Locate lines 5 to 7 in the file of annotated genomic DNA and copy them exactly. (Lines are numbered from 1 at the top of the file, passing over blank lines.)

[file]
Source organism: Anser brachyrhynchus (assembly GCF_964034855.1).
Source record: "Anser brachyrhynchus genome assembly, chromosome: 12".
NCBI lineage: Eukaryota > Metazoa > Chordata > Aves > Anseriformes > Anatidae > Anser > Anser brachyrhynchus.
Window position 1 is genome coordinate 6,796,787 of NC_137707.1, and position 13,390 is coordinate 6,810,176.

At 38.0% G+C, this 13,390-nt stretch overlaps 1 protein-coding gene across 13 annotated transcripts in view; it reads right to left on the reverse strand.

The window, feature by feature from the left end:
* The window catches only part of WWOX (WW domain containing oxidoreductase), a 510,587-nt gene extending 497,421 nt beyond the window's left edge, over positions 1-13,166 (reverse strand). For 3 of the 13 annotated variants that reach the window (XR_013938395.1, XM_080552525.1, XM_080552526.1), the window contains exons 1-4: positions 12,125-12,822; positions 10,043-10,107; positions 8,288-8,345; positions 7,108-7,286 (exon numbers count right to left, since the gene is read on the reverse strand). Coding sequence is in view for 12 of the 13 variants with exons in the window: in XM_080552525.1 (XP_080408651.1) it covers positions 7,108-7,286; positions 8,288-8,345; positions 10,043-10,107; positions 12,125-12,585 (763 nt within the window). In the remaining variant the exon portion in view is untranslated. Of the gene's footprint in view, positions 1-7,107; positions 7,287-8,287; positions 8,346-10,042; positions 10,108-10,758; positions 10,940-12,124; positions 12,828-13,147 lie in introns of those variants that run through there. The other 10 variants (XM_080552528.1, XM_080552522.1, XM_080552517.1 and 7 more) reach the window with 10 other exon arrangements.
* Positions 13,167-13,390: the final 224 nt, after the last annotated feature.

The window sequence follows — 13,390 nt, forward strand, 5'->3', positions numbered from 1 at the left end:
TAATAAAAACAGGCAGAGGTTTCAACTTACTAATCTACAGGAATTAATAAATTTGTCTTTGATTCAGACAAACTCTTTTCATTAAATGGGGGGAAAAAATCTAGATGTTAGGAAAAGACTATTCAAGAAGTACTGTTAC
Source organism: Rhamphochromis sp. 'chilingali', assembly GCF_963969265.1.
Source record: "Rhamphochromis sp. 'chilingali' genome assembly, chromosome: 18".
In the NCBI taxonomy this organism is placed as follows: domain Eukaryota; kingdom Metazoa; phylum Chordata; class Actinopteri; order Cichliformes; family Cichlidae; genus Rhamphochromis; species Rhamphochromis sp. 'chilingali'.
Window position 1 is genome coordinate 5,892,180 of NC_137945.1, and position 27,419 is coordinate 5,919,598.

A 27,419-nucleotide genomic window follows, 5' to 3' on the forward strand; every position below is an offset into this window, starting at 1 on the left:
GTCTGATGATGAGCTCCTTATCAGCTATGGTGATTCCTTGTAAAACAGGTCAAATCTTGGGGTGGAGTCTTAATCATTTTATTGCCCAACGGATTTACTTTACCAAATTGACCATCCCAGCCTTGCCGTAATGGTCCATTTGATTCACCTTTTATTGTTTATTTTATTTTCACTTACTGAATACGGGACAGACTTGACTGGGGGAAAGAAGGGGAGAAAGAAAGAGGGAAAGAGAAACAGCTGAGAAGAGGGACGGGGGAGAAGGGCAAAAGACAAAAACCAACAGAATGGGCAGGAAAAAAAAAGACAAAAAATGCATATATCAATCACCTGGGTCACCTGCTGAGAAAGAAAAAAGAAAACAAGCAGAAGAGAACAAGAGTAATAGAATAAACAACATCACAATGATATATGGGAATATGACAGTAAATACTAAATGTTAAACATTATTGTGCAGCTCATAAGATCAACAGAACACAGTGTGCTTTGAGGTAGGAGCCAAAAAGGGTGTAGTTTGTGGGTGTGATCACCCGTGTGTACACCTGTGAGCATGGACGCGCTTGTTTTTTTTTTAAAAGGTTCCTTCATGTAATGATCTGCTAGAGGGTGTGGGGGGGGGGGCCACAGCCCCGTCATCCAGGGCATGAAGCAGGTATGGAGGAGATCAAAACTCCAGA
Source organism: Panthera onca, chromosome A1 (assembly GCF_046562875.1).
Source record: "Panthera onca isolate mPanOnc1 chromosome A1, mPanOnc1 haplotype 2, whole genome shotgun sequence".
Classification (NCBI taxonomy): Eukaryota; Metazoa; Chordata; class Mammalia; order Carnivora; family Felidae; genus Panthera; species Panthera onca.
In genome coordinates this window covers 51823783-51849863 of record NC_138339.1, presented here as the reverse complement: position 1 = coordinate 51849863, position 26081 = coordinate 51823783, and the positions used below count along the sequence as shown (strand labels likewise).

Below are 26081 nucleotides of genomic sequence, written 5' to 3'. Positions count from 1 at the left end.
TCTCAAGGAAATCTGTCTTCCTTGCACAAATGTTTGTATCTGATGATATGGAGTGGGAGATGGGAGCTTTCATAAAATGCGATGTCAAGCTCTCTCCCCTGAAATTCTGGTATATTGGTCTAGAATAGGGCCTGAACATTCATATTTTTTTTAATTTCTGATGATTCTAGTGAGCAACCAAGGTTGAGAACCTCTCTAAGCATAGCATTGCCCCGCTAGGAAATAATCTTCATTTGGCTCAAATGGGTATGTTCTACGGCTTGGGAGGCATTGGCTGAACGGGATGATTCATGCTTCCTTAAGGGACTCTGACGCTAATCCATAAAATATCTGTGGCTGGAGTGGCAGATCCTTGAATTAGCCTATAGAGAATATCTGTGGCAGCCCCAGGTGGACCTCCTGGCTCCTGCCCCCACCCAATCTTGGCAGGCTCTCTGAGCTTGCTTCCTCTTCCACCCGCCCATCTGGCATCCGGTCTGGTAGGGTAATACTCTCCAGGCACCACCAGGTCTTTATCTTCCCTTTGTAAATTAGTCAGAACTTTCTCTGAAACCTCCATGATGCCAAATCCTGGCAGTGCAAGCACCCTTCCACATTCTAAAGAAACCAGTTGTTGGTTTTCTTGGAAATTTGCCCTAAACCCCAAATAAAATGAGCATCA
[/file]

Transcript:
At 38.0% G+C, this 13,390-nt stretch overlaps 1 protein-coding gene across 13 annotated transcripts in view; it reads right to left on the reverse strand.

The window, feature by feature from the left end:
* The window catches only part of WWOX (WW domain containing oxidoreductase), a 510,587-nt gene extending 497,421 nt beyond the window's left edge, over positions 1-13,166 (reverse strand). For 3 of the 13 annotated variants that reach the window (XR_013938395.1, XM_080552525.1, XM_080552526.1), the window contains exons 1-4: positions 12,125-12,822; positions 10,043-10,107; positions 8,288-8,345; positions 7,108-7,286 (exon numbers count right to left, since the gene is read on the reverse strand). Coding sequence is in view for 12 of the 13 variants with exons in the window: in XM_080552525.1 (XP_080408651.1) it covers positions 7,108-7,286; positions 8,288-8,345; positions 10,043-10,107; positions 12,125-12,585 (763 nt within the window). In the remaining variant the exon portion in view is untranslated. Of the gene's footprint in view, positions 1-7,107; positions 7,287-8,287; positions 8,346-10,042; positions 10,108-10,758; positions 10,940-12,124; positions 12,828-13,147 lie in introns of those variants that run through there. The other 10 variants (XM_080552528.1, XM_080552522.1, XM_080552517.1 and 7 more) reach the window with 10 other exon arrangements.